The sets of the minimal degrees and are known as column minimal indices (c.m.i.) and row minimal indices (r.m.i.) of , respectively. Furthermore, if , it is evident such that
where is the complex Weierstrass canonical form; see .
Let be elements of .
The direct sum of them denoted by is the .
Thus, there exists and such that the complex Kronecker form of the singular pencil is defined as follows:
where , , , and (see below). In more details, the following are given.
(S1) Matrix is uniquely defined by the sets and of zero column and row minimal indices, respectively.
(S2) The second normal block is uniquely defined by the set of nonzero column minimal indices (a new arrangement of the indices of must be noted in order to simplify the notation) of and has the form
where , for every , and and denote the identity and the nilpotent (with index of nilpotency ) matrix, respectively. and are the zero column and the column with element 1 at the place, respectively.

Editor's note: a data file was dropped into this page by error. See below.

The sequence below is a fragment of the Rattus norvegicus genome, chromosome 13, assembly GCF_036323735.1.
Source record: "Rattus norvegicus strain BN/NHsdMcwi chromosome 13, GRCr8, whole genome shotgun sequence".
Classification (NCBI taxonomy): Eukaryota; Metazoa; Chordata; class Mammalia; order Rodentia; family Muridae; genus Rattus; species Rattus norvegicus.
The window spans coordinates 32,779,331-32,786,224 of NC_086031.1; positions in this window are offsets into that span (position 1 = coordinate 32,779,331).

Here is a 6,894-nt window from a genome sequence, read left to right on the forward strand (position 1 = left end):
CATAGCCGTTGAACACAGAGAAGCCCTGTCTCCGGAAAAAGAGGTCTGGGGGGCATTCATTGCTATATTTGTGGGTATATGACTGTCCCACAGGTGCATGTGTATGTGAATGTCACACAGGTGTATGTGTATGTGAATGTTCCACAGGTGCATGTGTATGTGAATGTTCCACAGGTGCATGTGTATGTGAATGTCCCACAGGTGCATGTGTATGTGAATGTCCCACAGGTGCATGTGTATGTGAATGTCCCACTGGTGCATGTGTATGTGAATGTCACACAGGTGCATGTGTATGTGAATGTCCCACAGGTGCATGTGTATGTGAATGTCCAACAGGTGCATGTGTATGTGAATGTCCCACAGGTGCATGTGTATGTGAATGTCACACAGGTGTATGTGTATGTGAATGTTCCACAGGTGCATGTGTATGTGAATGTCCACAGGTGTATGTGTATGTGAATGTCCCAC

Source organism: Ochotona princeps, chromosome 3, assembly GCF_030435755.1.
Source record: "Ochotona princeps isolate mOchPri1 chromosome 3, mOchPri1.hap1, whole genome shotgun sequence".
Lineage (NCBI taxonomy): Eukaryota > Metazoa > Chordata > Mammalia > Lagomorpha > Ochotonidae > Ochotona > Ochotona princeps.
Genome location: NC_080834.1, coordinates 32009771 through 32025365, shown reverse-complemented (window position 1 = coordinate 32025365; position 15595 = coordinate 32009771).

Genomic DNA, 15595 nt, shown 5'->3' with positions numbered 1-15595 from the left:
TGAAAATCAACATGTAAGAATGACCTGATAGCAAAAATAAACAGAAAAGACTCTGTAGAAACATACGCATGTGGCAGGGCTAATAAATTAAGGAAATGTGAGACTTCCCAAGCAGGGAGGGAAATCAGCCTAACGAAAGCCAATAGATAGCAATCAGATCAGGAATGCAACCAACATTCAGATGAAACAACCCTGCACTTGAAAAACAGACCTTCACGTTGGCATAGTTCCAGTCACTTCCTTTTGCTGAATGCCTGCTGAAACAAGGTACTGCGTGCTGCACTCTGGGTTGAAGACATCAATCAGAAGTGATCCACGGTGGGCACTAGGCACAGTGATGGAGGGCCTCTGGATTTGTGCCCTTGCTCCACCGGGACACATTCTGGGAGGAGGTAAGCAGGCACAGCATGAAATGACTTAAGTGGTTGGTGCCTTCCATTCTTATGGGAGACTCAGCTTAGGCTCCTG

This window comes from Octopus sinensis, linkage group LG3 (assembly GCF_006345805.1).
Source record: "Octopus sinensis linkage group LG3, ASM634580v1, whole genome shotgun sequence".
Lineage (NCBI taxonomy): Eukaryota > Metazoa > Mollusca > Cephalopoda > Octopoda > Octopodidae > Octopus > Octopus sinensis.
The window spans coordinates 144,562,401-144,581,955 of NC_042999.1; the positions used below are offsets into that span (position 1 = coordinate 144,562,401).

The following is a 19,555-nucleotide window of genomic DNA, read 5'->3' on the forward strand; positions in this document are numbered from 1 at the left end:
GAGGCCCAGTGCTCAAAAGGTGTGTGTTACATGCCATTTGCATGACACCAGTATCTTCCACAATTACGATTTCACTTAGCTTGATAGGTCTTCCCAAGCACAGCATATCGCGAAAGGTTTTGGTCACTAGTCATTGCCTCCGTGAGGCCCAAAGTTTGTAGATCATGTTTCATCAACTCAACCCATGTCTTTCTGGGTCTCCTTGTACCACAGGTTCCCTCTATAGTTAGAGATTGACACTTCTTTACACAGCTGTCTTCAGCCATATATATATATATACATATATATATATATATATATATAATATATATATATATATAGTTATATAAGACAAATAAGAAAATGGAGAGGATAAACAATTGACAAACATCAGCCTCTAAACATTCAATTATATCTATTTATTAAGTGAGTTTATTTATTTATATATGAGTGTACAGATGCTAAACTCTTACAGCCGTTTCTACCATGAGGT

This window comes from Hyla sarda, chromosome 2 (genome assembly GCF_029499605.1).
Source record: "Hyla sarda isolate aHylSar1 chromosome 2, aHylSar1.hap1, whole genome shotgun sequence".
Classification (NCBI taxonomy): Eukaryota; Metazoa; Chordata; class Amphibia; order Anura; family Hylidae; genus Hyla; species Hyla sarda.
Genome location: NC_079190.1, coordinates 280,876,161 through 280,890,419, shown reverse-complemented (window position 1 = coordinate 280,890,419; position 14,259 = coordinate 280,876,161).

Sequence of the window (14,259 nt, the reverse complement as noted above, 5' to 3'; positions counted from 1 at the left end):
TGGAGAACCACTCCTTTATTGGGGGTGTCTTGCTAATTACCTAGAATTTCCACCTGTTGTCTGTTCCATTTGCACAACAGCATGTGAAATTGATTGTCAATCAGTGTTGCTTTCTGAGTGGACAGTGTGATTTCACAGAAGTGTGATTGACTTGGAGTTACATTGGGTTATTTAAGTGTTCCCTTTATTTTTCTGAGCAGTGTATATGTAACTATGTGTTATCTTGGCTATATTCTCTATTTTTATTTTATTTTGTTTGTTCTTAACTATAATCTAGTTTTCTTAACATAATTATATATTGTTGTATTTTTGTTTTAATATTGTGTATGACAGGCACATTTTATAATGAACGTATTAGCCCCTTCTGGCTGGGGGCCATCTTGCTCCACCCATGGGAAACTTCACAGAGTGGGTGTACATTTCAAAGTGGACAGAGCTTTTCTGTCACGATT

(S3) The third normal block is uniquely determined by the set of nonzero row minimal indices (a new arrangement of the indices of must be noted in order to simplify the notation) of and has the form
where , for every , and and denote the identity and nilpotent (with index of nilpotency ) matrix, respectively. and are the zero column and the column with element 1 at the first place, respectively.
(S4-S5) The forth and the fifth normal matrix block is the complex Weierstrass form of the singular pencil which is defined by
where the first normal Jordan-type element is uniquely defined by the set of finite elementary divisors (f.e.d.)
of and has the form
And also the blocks of the second uniquely defined block correspond to the infinite elementary divisors (i.e.d.)
of and have the form
Thus is a nilpotent element of with index , where
and are the matrices
In the last part of this introductive section, some elements for the analytic computation of , are provided. To perform this computation, many theoretical and numerical methods have been developed.
Lemma 2.3 (see ). where
Another expression for the exponential matrix of Jordan block, see (2.18), is provided by the following lemma.
Lemma 2.4 (see ). where the satisfy the following system of equations: where .
3. Solution Space for Consistent Initial Conditions
In this section, the main results for consistent initial conditions are analytically presented for the singular case. The whole discussion extends the existing literature; see, for instance . Now, in order to obtain a solution, we deal with consistent initial value problem. More analytically, we consider the system